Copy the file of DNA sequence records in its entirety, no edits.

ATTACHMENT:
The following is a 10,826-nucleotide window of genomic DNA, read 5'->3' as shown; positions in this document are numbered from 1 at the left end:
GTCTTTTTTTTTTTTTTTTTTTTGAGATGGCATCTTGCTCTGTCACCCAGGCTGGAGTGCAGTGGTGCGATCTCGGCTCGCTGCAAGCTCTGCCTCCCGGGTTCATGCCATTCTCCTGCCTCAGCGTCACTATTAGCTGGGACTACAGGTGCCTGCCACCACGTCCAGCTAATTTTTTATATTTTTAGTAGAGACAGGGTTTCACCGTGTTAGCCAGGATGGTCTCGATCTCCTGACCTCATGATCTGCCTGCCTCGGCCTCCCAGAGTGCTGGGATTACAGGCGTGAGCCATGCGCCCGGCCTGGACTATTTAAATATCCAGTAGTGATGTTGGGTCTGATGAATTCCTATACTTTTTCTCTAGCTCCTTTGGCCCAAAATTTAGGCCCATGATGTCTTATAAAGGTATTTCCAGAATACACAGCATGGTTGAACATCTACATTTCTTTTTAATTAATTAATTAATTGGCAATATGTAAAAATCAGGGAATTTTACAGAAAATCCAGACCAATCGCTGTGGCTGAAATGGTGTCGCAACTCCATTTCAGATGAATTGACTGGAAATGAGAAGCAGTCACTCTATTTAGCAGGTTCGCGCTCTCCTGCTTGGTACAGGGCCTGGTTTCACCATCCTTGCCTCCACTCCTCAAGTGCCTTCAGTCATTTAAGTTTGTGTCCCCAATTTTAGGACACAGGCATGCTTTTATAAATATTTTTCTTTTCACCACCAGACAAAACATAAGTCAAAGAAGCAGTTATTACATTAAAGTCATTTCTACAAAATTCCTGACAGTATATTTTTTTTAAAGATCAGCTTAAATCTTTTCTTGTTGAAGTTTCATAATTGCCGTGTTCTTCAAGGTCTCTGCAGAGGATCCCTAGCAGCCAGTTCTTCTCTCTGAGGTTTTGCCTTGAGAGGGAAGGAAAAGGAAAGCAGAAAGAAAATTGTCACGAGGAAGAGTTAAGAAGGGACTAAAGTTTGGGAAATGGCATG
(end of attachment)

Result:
The following is a 10,826-nucleotide window of genomic DNA, read 5'->3' as shown; positions in this document are numbered from 1 at the left end:
GTCTTTTTTTTTTTTTTTTTTTTGAGATGGCATCTTGCTCTGTCACCCAGGCTGGAGTGCAGTGGTGCGATCTCGGCTCGCTGCAAGCTCTGCCTCCCGGGTTCATGCCATTCTCCTGCCTCAGCGTCACTATTAGCTGGGACTACAGGTGCCTGCCACCACGTCCAGCTAATTTTTTATATTTTTAGTAGAGACAGGGTTTCACCGTGTTAGCCAGGATGGTCTCGATCTCCTGACCTCATGATCTGCCTGCCTCGGCCTCCCAGAGTGCTGGGATTACAGGCGTGAGCCATGCGCCCGGCCTGGACTATTTAAATATCCAGTAGTGATGTTGGGTCTGATGAATTCCTATACTTTTTCTCTAGCTCCTTTGGCCCAAAATTTAGGCCCATGATGTCTTATAAAGGTATTTCCAGAATACACAGCATGGTTGAACATCTACATTTCTTTTTAATTAATTAATTAATTGGCAATATGTAAAAATCAGGGAATTTTACAGAAAATCCAGACCAATCGCTGTGGCTGAAATGGTGTCGCAACTCCATTTCAGATGAATTGACTGGAAATGAGAAGCAGTCACTCTATTTAGCAGGTTCGCGCTCTCCTGCTTGGTACAGGGCCTGGTTTCACCATCCTTGCCTCCACTCCTCAAGTGCCTTCAGTCATTTAAGTTTGTGTCCCCAATTTTAGGACACAGGCATGCTTTTATAAATATTTTTCTTTTCACCACCAGACAAAACATAAGTCAAAGAAGCAGTTATTACATTAAAGTCATTTCTACAAAATTCCTGACAGTATATTTTTTTTAAAGATCAGCTTAAATCTTTTCTTGTTGAAGTTTCATAATTGCCGTGTTCTTCAAGGTCTCTGCAGAGGATCCCTAGCAGCCAGTTCTTCTCTCTGAGGTTTTGCCTTGAGAGGGAAGGAAAAGGAAAGCAGAAAGAAAATTGTCACGAGGAAGAGTTAAGAAGGGACTAAAGTTTGGGAAATGGCATG